In a below-the-fold August 22 front page story, the Washington Post cast a "controversial" new federal regulation aimed at safeguarding the consciences of medical professionals as pitting "conservative groups" and "abortion opponents" against "[w]omen's health advocates."
Right off the bat Post staffer Rob Stein skewed his article -- "Protections Set for Antiabortion Health Workers: Opponents Denounce Proposed Regulation Allowing Federal Officials to Pull Funding" -- leftward:
The Bush administration yesterday announced plans to implement a controversial regulation designed to protect doctors, nurses and other health-care workers who object to abortion from being forced to deliver services that violate their personal beliefs.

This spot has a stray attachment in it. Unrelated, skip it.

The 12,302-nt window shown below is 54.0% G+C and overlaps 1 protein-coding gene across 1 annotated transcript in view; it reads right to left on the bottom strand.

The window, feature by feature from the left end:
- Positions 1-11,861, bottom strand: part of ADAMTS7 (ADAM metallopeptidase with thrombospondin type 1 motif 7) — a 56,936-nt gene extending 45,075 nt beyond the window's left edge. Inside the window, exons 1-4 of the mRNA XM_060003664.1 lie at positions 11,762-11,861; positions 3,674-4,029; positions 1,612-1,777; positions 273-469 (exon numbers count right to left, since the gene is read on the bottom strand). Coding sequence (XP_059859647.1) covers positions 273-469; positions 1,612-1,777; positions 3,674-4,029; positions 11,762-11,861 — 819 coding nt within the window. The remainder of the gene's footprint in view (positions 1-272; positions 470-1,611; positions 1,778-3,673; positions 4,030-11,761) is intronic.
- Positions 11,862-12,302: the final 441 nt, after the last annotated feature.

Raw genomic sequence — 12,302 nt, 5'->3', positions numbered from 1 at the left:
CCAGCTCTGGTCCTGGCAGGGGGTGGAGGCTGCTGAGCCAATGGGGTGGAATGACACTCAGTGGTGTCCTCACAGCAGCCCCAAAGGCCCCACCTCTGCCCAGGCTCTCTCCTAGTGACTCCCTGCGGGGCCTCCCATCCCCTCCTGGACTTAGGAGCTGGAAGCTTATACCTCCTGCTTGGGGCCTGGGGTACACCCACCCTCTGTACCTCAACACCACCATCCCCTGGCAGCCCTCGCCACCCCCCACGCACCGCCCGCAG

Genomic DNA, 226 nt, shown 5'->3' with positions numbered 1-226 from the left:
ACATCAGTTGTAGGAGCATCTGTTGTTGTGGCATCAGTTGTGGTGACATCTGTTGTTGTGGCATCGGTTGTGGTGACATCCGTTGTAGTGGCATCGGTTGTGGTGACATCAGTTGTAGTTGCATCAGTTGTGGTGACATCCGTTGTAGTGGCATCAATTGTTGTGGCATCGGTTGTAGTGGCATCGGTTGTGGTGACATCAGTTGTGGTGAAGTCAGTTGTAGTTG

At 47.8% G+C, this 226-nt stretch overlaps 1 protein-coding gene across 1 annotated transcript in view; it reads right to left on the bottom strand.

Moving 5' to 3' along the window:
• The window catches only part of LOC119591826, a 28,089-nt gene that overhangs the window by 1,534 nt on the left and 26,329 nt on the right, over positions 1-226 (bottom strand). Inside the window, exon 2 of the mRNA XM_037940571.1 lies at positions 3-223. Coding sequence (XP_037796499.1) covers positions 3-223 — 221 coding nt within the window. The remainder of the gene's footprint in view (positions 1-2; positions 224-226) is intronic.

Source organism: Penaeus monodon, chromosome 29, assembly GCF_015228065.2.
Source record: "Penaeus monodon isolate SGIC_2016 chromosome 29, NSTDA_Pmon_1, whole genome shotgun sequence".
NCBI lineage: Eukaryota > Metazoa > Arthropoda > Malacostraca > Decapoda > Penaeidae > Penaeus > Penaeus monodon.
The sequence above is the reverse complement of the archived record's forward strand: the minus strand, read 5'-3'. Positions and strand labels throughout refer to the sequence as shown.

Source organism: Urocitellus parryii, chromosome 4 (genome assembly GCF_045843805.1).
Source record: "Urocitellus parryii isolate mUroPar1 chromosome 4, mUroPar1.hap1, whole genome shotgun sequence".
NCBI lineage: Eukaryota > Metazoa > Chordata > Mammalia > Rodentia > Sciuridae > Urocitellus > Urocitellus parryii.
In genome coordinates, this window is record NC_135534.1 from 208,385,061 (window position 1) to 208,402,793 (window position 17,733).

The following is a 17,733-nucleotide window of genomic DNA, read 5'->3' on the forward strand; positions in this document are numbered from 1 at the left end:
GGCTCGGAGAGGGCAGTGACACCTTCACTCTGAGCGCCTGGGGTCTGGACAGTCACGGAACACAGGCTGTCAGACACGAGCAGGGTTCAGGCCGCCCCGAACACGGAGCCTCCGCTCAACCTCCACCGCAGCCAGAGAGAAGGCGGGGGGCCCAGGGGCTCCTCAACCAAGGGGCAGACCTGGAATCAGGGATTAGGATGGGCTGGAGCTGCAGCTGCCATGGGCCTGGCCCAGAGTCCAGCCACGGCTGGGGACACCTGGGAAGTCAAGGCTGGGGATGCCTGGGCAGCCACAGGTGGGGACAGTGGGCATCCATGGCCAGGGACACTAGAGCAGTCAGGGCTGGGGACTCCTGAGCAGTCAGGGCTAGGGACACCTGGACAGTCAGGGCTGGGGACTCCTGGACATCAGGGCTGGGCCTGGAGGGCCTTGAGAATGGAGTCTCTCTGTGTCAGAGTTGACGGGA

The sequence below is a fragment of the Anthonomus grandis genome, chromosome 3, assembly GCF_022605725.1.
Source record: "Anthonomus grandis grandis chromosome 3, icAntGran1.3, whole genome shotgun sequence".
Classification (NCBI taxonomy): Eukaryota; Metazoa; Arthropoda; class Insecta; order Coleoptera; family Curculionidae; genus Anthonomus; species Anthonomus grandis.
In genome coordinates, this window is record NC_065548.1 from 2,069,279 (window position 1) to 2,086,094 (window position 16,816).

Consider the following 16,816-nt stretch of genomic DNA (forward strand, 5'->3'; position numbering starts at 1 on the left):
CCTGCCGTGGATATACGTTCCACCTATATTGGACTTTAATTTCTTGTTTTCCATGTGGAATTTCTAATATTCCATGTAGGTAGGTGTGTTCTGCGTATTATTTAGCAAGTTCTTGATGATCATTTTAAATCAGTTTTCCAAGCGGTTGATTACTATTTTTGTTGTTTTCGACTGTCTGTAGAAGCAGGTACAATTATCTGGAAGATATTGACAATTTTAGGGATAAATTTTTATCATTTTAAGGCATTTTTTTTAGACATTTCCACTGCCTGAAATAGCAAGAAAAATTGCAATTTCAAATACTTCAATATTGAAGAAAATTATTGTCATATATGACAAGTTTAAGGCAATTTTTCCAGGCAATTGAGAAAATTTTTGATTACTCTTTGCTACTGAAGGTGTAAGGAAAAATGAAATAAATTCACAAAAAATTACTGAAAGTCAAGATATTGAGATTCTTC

The proposed regulation, which could go into effect after a 30-day comment period, was welcomed by conservative groups, abortion opponents and others as necessary to safeguard workers from being fired, disciplined or penalized in other ways. Women's health advocates, family planning advocates, abortion rights activists and others, however, condemned the regulation, saying it could create sweeping obstacles to a variety of health services, including abortion, family planning, end-of-life care and possibly a wide range of scientific research.
Stein went on to cite the objections of an official with Planned Parenthood, but failed to note that the organization profits heavily from providing abortion services:
"The Bush administration's proposed regulation poses a serious threat to women's health care by limiting the rights of patients to receive complete and accurate health information and services," said Cecile Richards of the Planned Parenthood Federation of America. "Women's ability to manage their own health care is at risk of being compromised by politics and ideology."